Faced with a week off work I start thinking about my reading ambitions. I think it is right to call it ambition because my goals are lofty and I often aim higher than the extent of my reach. I want to read the entire works of Virginia Woolf, for example, I want to read until I know what it is to be Virginia Woolf, until her works are quotable and recallable to me. I want to read the entire works of George Eliot in the same way, and whilst I’m at it Jane Austen and the Brontës. I want to read the full catalogue of writers like A. M. Homes and Ruth Ozeki, Marilynne Robinson and Donna Tartt. I want to absorb myself in the works of Jeanette Winterson, every passion-filled full stop of them, and compare and contrast them to the scope and breadth of Elena Ferranti’s work. I want to read a book written by a woman from every place in the world, from places as far afield as Haiti and Mexico, Laos and Azerbaijan. I want to dig into female non-fiction, covering subjects from history to biology, from philosophy to people trafficking. I want to learn about far-flung islands and read about riding a bicycle from Ireland to India, being a farmer or opening a book shop on a narrowboat.

I want to read the entire works of J.M Coetzee and Don DeLillo, delve into the weird and highly focused world of Nicholson Baker. I want to explore the works of Kazuo Ishiguro and Zadie Smith. I want to read Dickens (but never got around to it) and Hardy and Balzac and Zola. I want to know, not just read but KNOW, the works of Yasunari Kawabata in all their beauty and sadness, their delicacy. I want to absorb the world’s mythologies until they become a part of me, the Greek myths, the Eddas and Sagas, Shanameh, the Mahabharata. Then there are new books. I get excited about the news that David Mitchell is releasing a new book this year (The Bone Clocks) and Marilynne Robinson (Lila). I see reviews of books like The Miniaturist and Elizabeth is Missing and feel, somehow, that I have to read them. Add them to my list.

There aren’t enough days in the week or hours in a day. Sometimes it is almost paralysing, this desire to consume, to absorb stories. I finish a book and move on to the next one, sometimes reading two or three at the same time (not literally but, rather, concurrently). I get frustrated at how slowly I read, how little time I have to absorb the ever-growing stockpile of stories. I get angry at how superficial my reading is, how little I can really take in. Deep appreciation of literature requires deep reading, but with so many books and, more importantly, so many I want to read how can it ever be possible to devote the time required to a real deep reading? And which books? Would I be better absorbing the literature of Tove Jansson than Donna Tartt? What about Tolstoy or Dostoevsky? How is it possible to decide which books, which writers, which stories are worthy of that level of devotion?

So I keep reading, and I dream of a day when I have a library consisting of exactly six books, their covers worn, their contents fading, but which have become my lifelong companions. The books I cannot do without. I dream of it, but I don’t see it happening. Instead I will be the woman crushed under the excessive weight of her library, the hundreds of books unread that can never be read that fall like a stone on her head taking every word with them, and it all will have been for nothing.         

Saturday, 24 May 2014

The Round House by Louise Erdrich

Louise Erdrich is a writer of Native American descent, specifically Chippewa being a branch of the Anishinaabe tribe, and her novel The Round House centres its focus on this tribe. It is a complex, richly detailed novel which deserves multiple readings in order to fully appreciate the many nuances Erdrich deals with in the course of the story.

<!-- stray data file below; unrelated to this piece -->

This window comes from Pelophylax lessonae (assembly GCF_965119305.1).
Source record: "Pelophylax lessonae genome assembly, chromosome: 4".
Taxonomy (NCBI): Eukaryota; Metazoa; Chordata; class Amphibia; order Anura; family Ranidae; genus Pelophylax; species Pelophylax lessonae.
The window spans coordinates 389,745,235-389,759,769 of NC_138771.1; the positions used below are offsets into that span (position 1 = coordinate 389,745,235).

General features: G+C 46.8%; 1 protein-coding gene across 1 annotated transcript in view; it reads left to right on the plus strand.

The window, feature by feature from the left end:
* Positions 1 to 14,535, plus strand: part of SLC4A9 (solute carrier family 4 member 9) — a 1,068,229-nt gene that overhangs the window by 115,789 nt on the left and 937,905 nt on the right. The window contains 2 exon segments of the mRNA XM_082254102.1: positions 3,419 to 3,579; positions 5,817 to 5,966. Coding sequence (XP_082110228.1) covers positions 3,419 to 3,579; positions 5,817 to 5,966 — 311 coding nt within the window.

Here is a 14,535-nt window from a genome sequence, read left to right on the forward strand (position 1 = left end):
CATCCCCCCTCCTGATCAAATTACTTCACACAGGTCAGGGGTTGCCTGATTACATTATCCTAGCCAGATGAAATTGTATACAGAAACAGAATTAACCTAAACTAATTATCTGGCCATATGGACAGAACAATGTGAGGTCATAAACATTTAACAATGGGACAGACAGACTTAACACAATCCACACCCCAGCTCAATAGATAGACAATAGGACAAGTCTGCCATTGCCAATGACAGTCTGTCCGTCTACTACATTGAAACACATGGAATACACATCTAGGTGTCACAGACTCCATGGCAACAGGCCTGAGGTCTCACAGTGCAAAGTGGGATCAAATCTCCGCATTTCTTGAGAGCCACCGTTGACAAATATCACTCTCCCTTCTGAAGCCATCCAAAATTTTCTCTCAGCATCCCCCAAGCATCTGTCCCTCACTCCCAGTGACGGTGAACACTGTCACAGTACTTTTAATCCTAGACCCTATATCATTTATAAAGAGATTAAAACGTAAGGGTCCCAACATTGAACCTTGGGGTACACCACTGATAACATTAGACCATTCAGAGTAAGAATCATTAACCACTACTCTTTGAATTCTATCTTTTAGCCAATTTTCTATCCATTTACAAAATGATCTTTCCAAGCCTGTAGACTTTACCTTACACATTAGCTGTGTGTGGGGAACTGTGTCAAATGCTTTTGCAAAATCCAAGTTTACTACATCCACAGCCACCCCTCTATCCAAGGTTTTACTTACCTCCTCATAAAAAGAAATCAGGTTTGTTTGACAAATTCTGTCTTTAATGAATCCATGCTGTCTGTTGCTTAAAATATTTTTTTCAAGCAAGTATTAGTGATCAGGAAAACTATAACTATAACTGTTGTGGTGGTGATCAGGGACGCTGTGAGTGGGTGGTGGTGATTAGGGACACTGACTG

The story is told from the perspective of Joe, a thirteen year old boy living on the reservation with his father, a tribal judge, and his mother a tribal enrolment specialist. At the beginning of the novel Joe is innocent, a boy prising tree shoots out of his garden. Then his mother is violently raped and Joe’s secure world is spun into disarray. Through this relatively simple, if distubing premise, Erdrich weaves a complex tale of a boy coming of age along with the realities of tribal existence and the difficulties in living as a different culture within the American state system. Almost right at the beginning, when Joe is waiting in the hospital to find out what has happened to his mother, the presence and impact of racial prejudice appears:

“I sat down in a chair of orange moulded plastic. A skinny pregnant woman had walked past the open car doos, eyeing my mother, taking it all in before she registered herself. She slumped down next to a quiet old woman, across from me, and picked up an old People magazine.
Don’t you Indians have your own hospital over there? Aren’t you building a new one?
The emergency room’s under construction, I told her.
Still, she said.
Still what? I made my voice grating and sarcastic. I was never like so many Indian boys, who’d look down quiet in their anger and say nothing. My mother had taught me different.”

Bearing in mind that this is directed towards a boy just turned thirteen who is waiting to find out what terrible thing has happened to his mother, this kind of casual racism really packs an emotional punch. I’d like to think it wasn’t believable, but it is.

Not only was Joe’s mother raped, she was also taken to The Round House, a building with great meaning in the tribe’s culture and history, where she was covered with gasoline and her attacker tried to set her on fire. Joe, understandably, struggles with this terrible knowledge and through the introduction of The Round House we also learn something more of Chippewa culture and history: